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Vered Elishar-Malka, Yaron Ariel and Ruth Avidar

Usage patterns of mobile phones in Israel position them as instruments of great importance and as everyday, multipurpose, and interpersonal devices. This study utilizes a…

Abstract

Usage patterns of mobile phones in Israel position them as instruments of great importance and as everyday, multipurpose, and interpersonal devices. This study utilizes a critical perspective of the “uses and gratifications” approach to explore the usage of and gratification sought from smartphone usage of millennials. Sixty personal in-depth interviews were conducted during 2013 with millennials (undergraduate students) with the primary goal of exploring millennials’ perceptions of smartphone usages, as well as their personal experiences with smartphones and the role of smartphones in their lives. A grounded theory approach was used to analyze students’ reflections on the roles of smartphones in their lives. Participants have expressed a great bonding with their smartphone and relationships that can be described in term of "love and hate.” The thematic analysis highlighted the addictive elements of using their smartphone, that is, using it more frequently and under undesired circumstances than one would like to, and even becoming anxious about losing the device or even getting too far away from it. Other leading themes included the influence of external pressures to use smartphones, the varied usefulness that smartphones serve in participants’ lives, and a strong sense of "Fear of missing out" as an explanation for their extensive use of their smartphones. The findings of this chapter indicate that smartphones have become an indispensable medium among young adults, used due to practical, as well as to emotional reasons; inner, as well as external impulses.

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Article

Isabelle Collin-Lachaud and Mbaye Fall Diallo

This research seeks to investigate how in-store mobile use affects store loyalty directly or indirectly via the mediation of store value and whether social influence…

Abstract

Purpose

This research seeks to investigate how in-store mobile use affects store loyalty directly or indirectly via the mediation of store value and whether social influence moderates such relationships.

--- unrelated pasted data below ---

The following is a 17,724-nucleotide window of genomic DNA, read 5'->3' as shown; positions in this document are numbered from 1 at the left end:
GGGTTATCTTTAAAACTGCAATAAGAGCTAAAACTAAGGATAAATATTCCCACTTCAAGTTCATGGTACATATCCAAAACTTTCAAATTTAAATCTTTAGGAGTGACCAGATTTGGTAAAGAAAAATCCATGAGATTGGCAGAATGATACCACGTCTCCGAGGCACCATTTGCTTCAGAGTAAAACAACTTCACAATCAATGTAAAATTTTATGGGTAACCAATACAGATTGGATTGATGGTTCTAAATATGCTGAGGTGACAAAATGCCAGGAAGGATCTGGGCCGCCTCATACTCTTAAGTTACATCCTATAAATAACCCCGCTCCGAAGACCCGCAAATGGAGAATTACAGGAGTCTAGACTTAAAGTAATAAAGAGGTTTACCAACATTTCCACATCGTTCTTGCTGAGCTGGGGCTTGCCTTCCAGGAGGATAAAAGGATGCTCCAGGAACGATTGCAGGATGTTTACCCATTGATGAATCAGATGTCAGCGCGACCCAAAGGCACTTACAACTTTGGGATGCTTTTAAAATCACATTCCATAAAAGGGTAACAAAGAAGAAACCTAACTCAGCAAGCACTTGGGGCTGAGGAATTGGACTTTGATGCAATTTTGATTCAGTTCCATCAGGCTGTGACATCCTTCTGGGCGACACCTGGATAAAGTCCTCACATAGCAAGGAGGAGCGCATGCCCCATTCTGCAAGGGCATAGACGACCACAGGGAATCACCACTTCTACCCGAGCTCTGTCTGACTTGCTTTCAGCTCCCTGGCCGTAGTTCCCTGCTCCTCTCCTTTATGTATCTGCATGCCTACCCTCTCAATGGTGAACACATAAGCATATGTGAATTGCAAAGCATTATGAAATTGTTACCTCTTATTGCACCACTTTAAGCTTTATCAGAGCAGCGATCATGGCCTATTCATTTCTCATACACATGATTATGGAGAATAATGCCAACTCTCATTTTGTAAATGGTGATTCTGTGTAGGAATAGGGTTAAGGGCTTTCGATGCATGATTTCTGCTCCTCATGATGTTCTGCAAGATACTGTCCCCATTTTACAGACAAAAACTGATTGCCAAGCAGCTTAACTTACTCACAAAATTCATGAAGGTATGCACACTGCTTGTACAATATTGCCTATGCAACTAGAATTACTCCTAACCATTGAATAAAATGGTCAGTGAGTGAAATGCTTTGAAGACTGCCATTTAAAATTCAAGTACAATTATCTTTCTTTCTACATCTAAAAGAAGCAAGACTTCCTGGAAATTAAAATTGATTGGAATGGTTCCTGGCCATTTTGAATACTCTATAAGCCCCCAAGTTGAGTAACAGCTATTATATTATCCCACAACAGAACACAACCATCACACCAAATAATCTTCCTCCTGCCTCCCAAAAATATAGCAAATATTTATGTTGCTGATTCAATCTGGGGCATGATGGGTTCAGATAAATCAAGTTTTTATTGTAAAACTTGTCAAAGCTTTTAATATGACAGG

Design/methodology/approach

Based on a sample of 862 actual customers from a market research company panel, we used structural equation modelling to test a series of research hypotheses.

Findings

The results show a positive but weak effect of in-store smartphone use on loyalty. This effect is significantly mediated by the store’s hedonic and symbolic value dimensions, but not by its utilitarian value. This research also uncovers significant moderation effects of social influence on the relationships investigated. The effect of in-store smartphone use on store loyalty is stronger when social influence is lower. However, the effects of hedonic and symbolic store value are stronger when social influence is higher.

Research limitations/implications

This research is carried out in one country (France). It focuses on social influence through in-store mobile phone use; it would also be useful to consider physical social influence.

Practical implications

Retailers should position their stores on specific value dimensions and use social influence appropriately to improve loyalty. For instance, utilitarian value should be offered to customers with low social influence. To prevent negative social influence, retailers could develop “controlled” social influence through their own private mobile app to favour interaction.

Originality/value

This research underlines the critical role of store value and social influence on the relationships between smartphone use and store loyalty. It shows that the effects of value dimensions (utilitarian, hedonic and symbolic) on loyalty differ depending on social influence level.

Details

International Journal of Retail & Distribution Management, vol. 49 no. 5
Type: Research Article
ISSN: 0959-0552

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Abstract

Details

Applying Partial Least Squares in Tourism and Hospitality Research
Type: Book
ISBN: 978-1-78756-700-9

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Article

Shampy Kamboj and Richa Joshi

Tourists regularly make use of their smartphones while staying at tourist destinations. Several studies have studied the outcomes of smartphone use at travel destinations…

Abstract

Purpose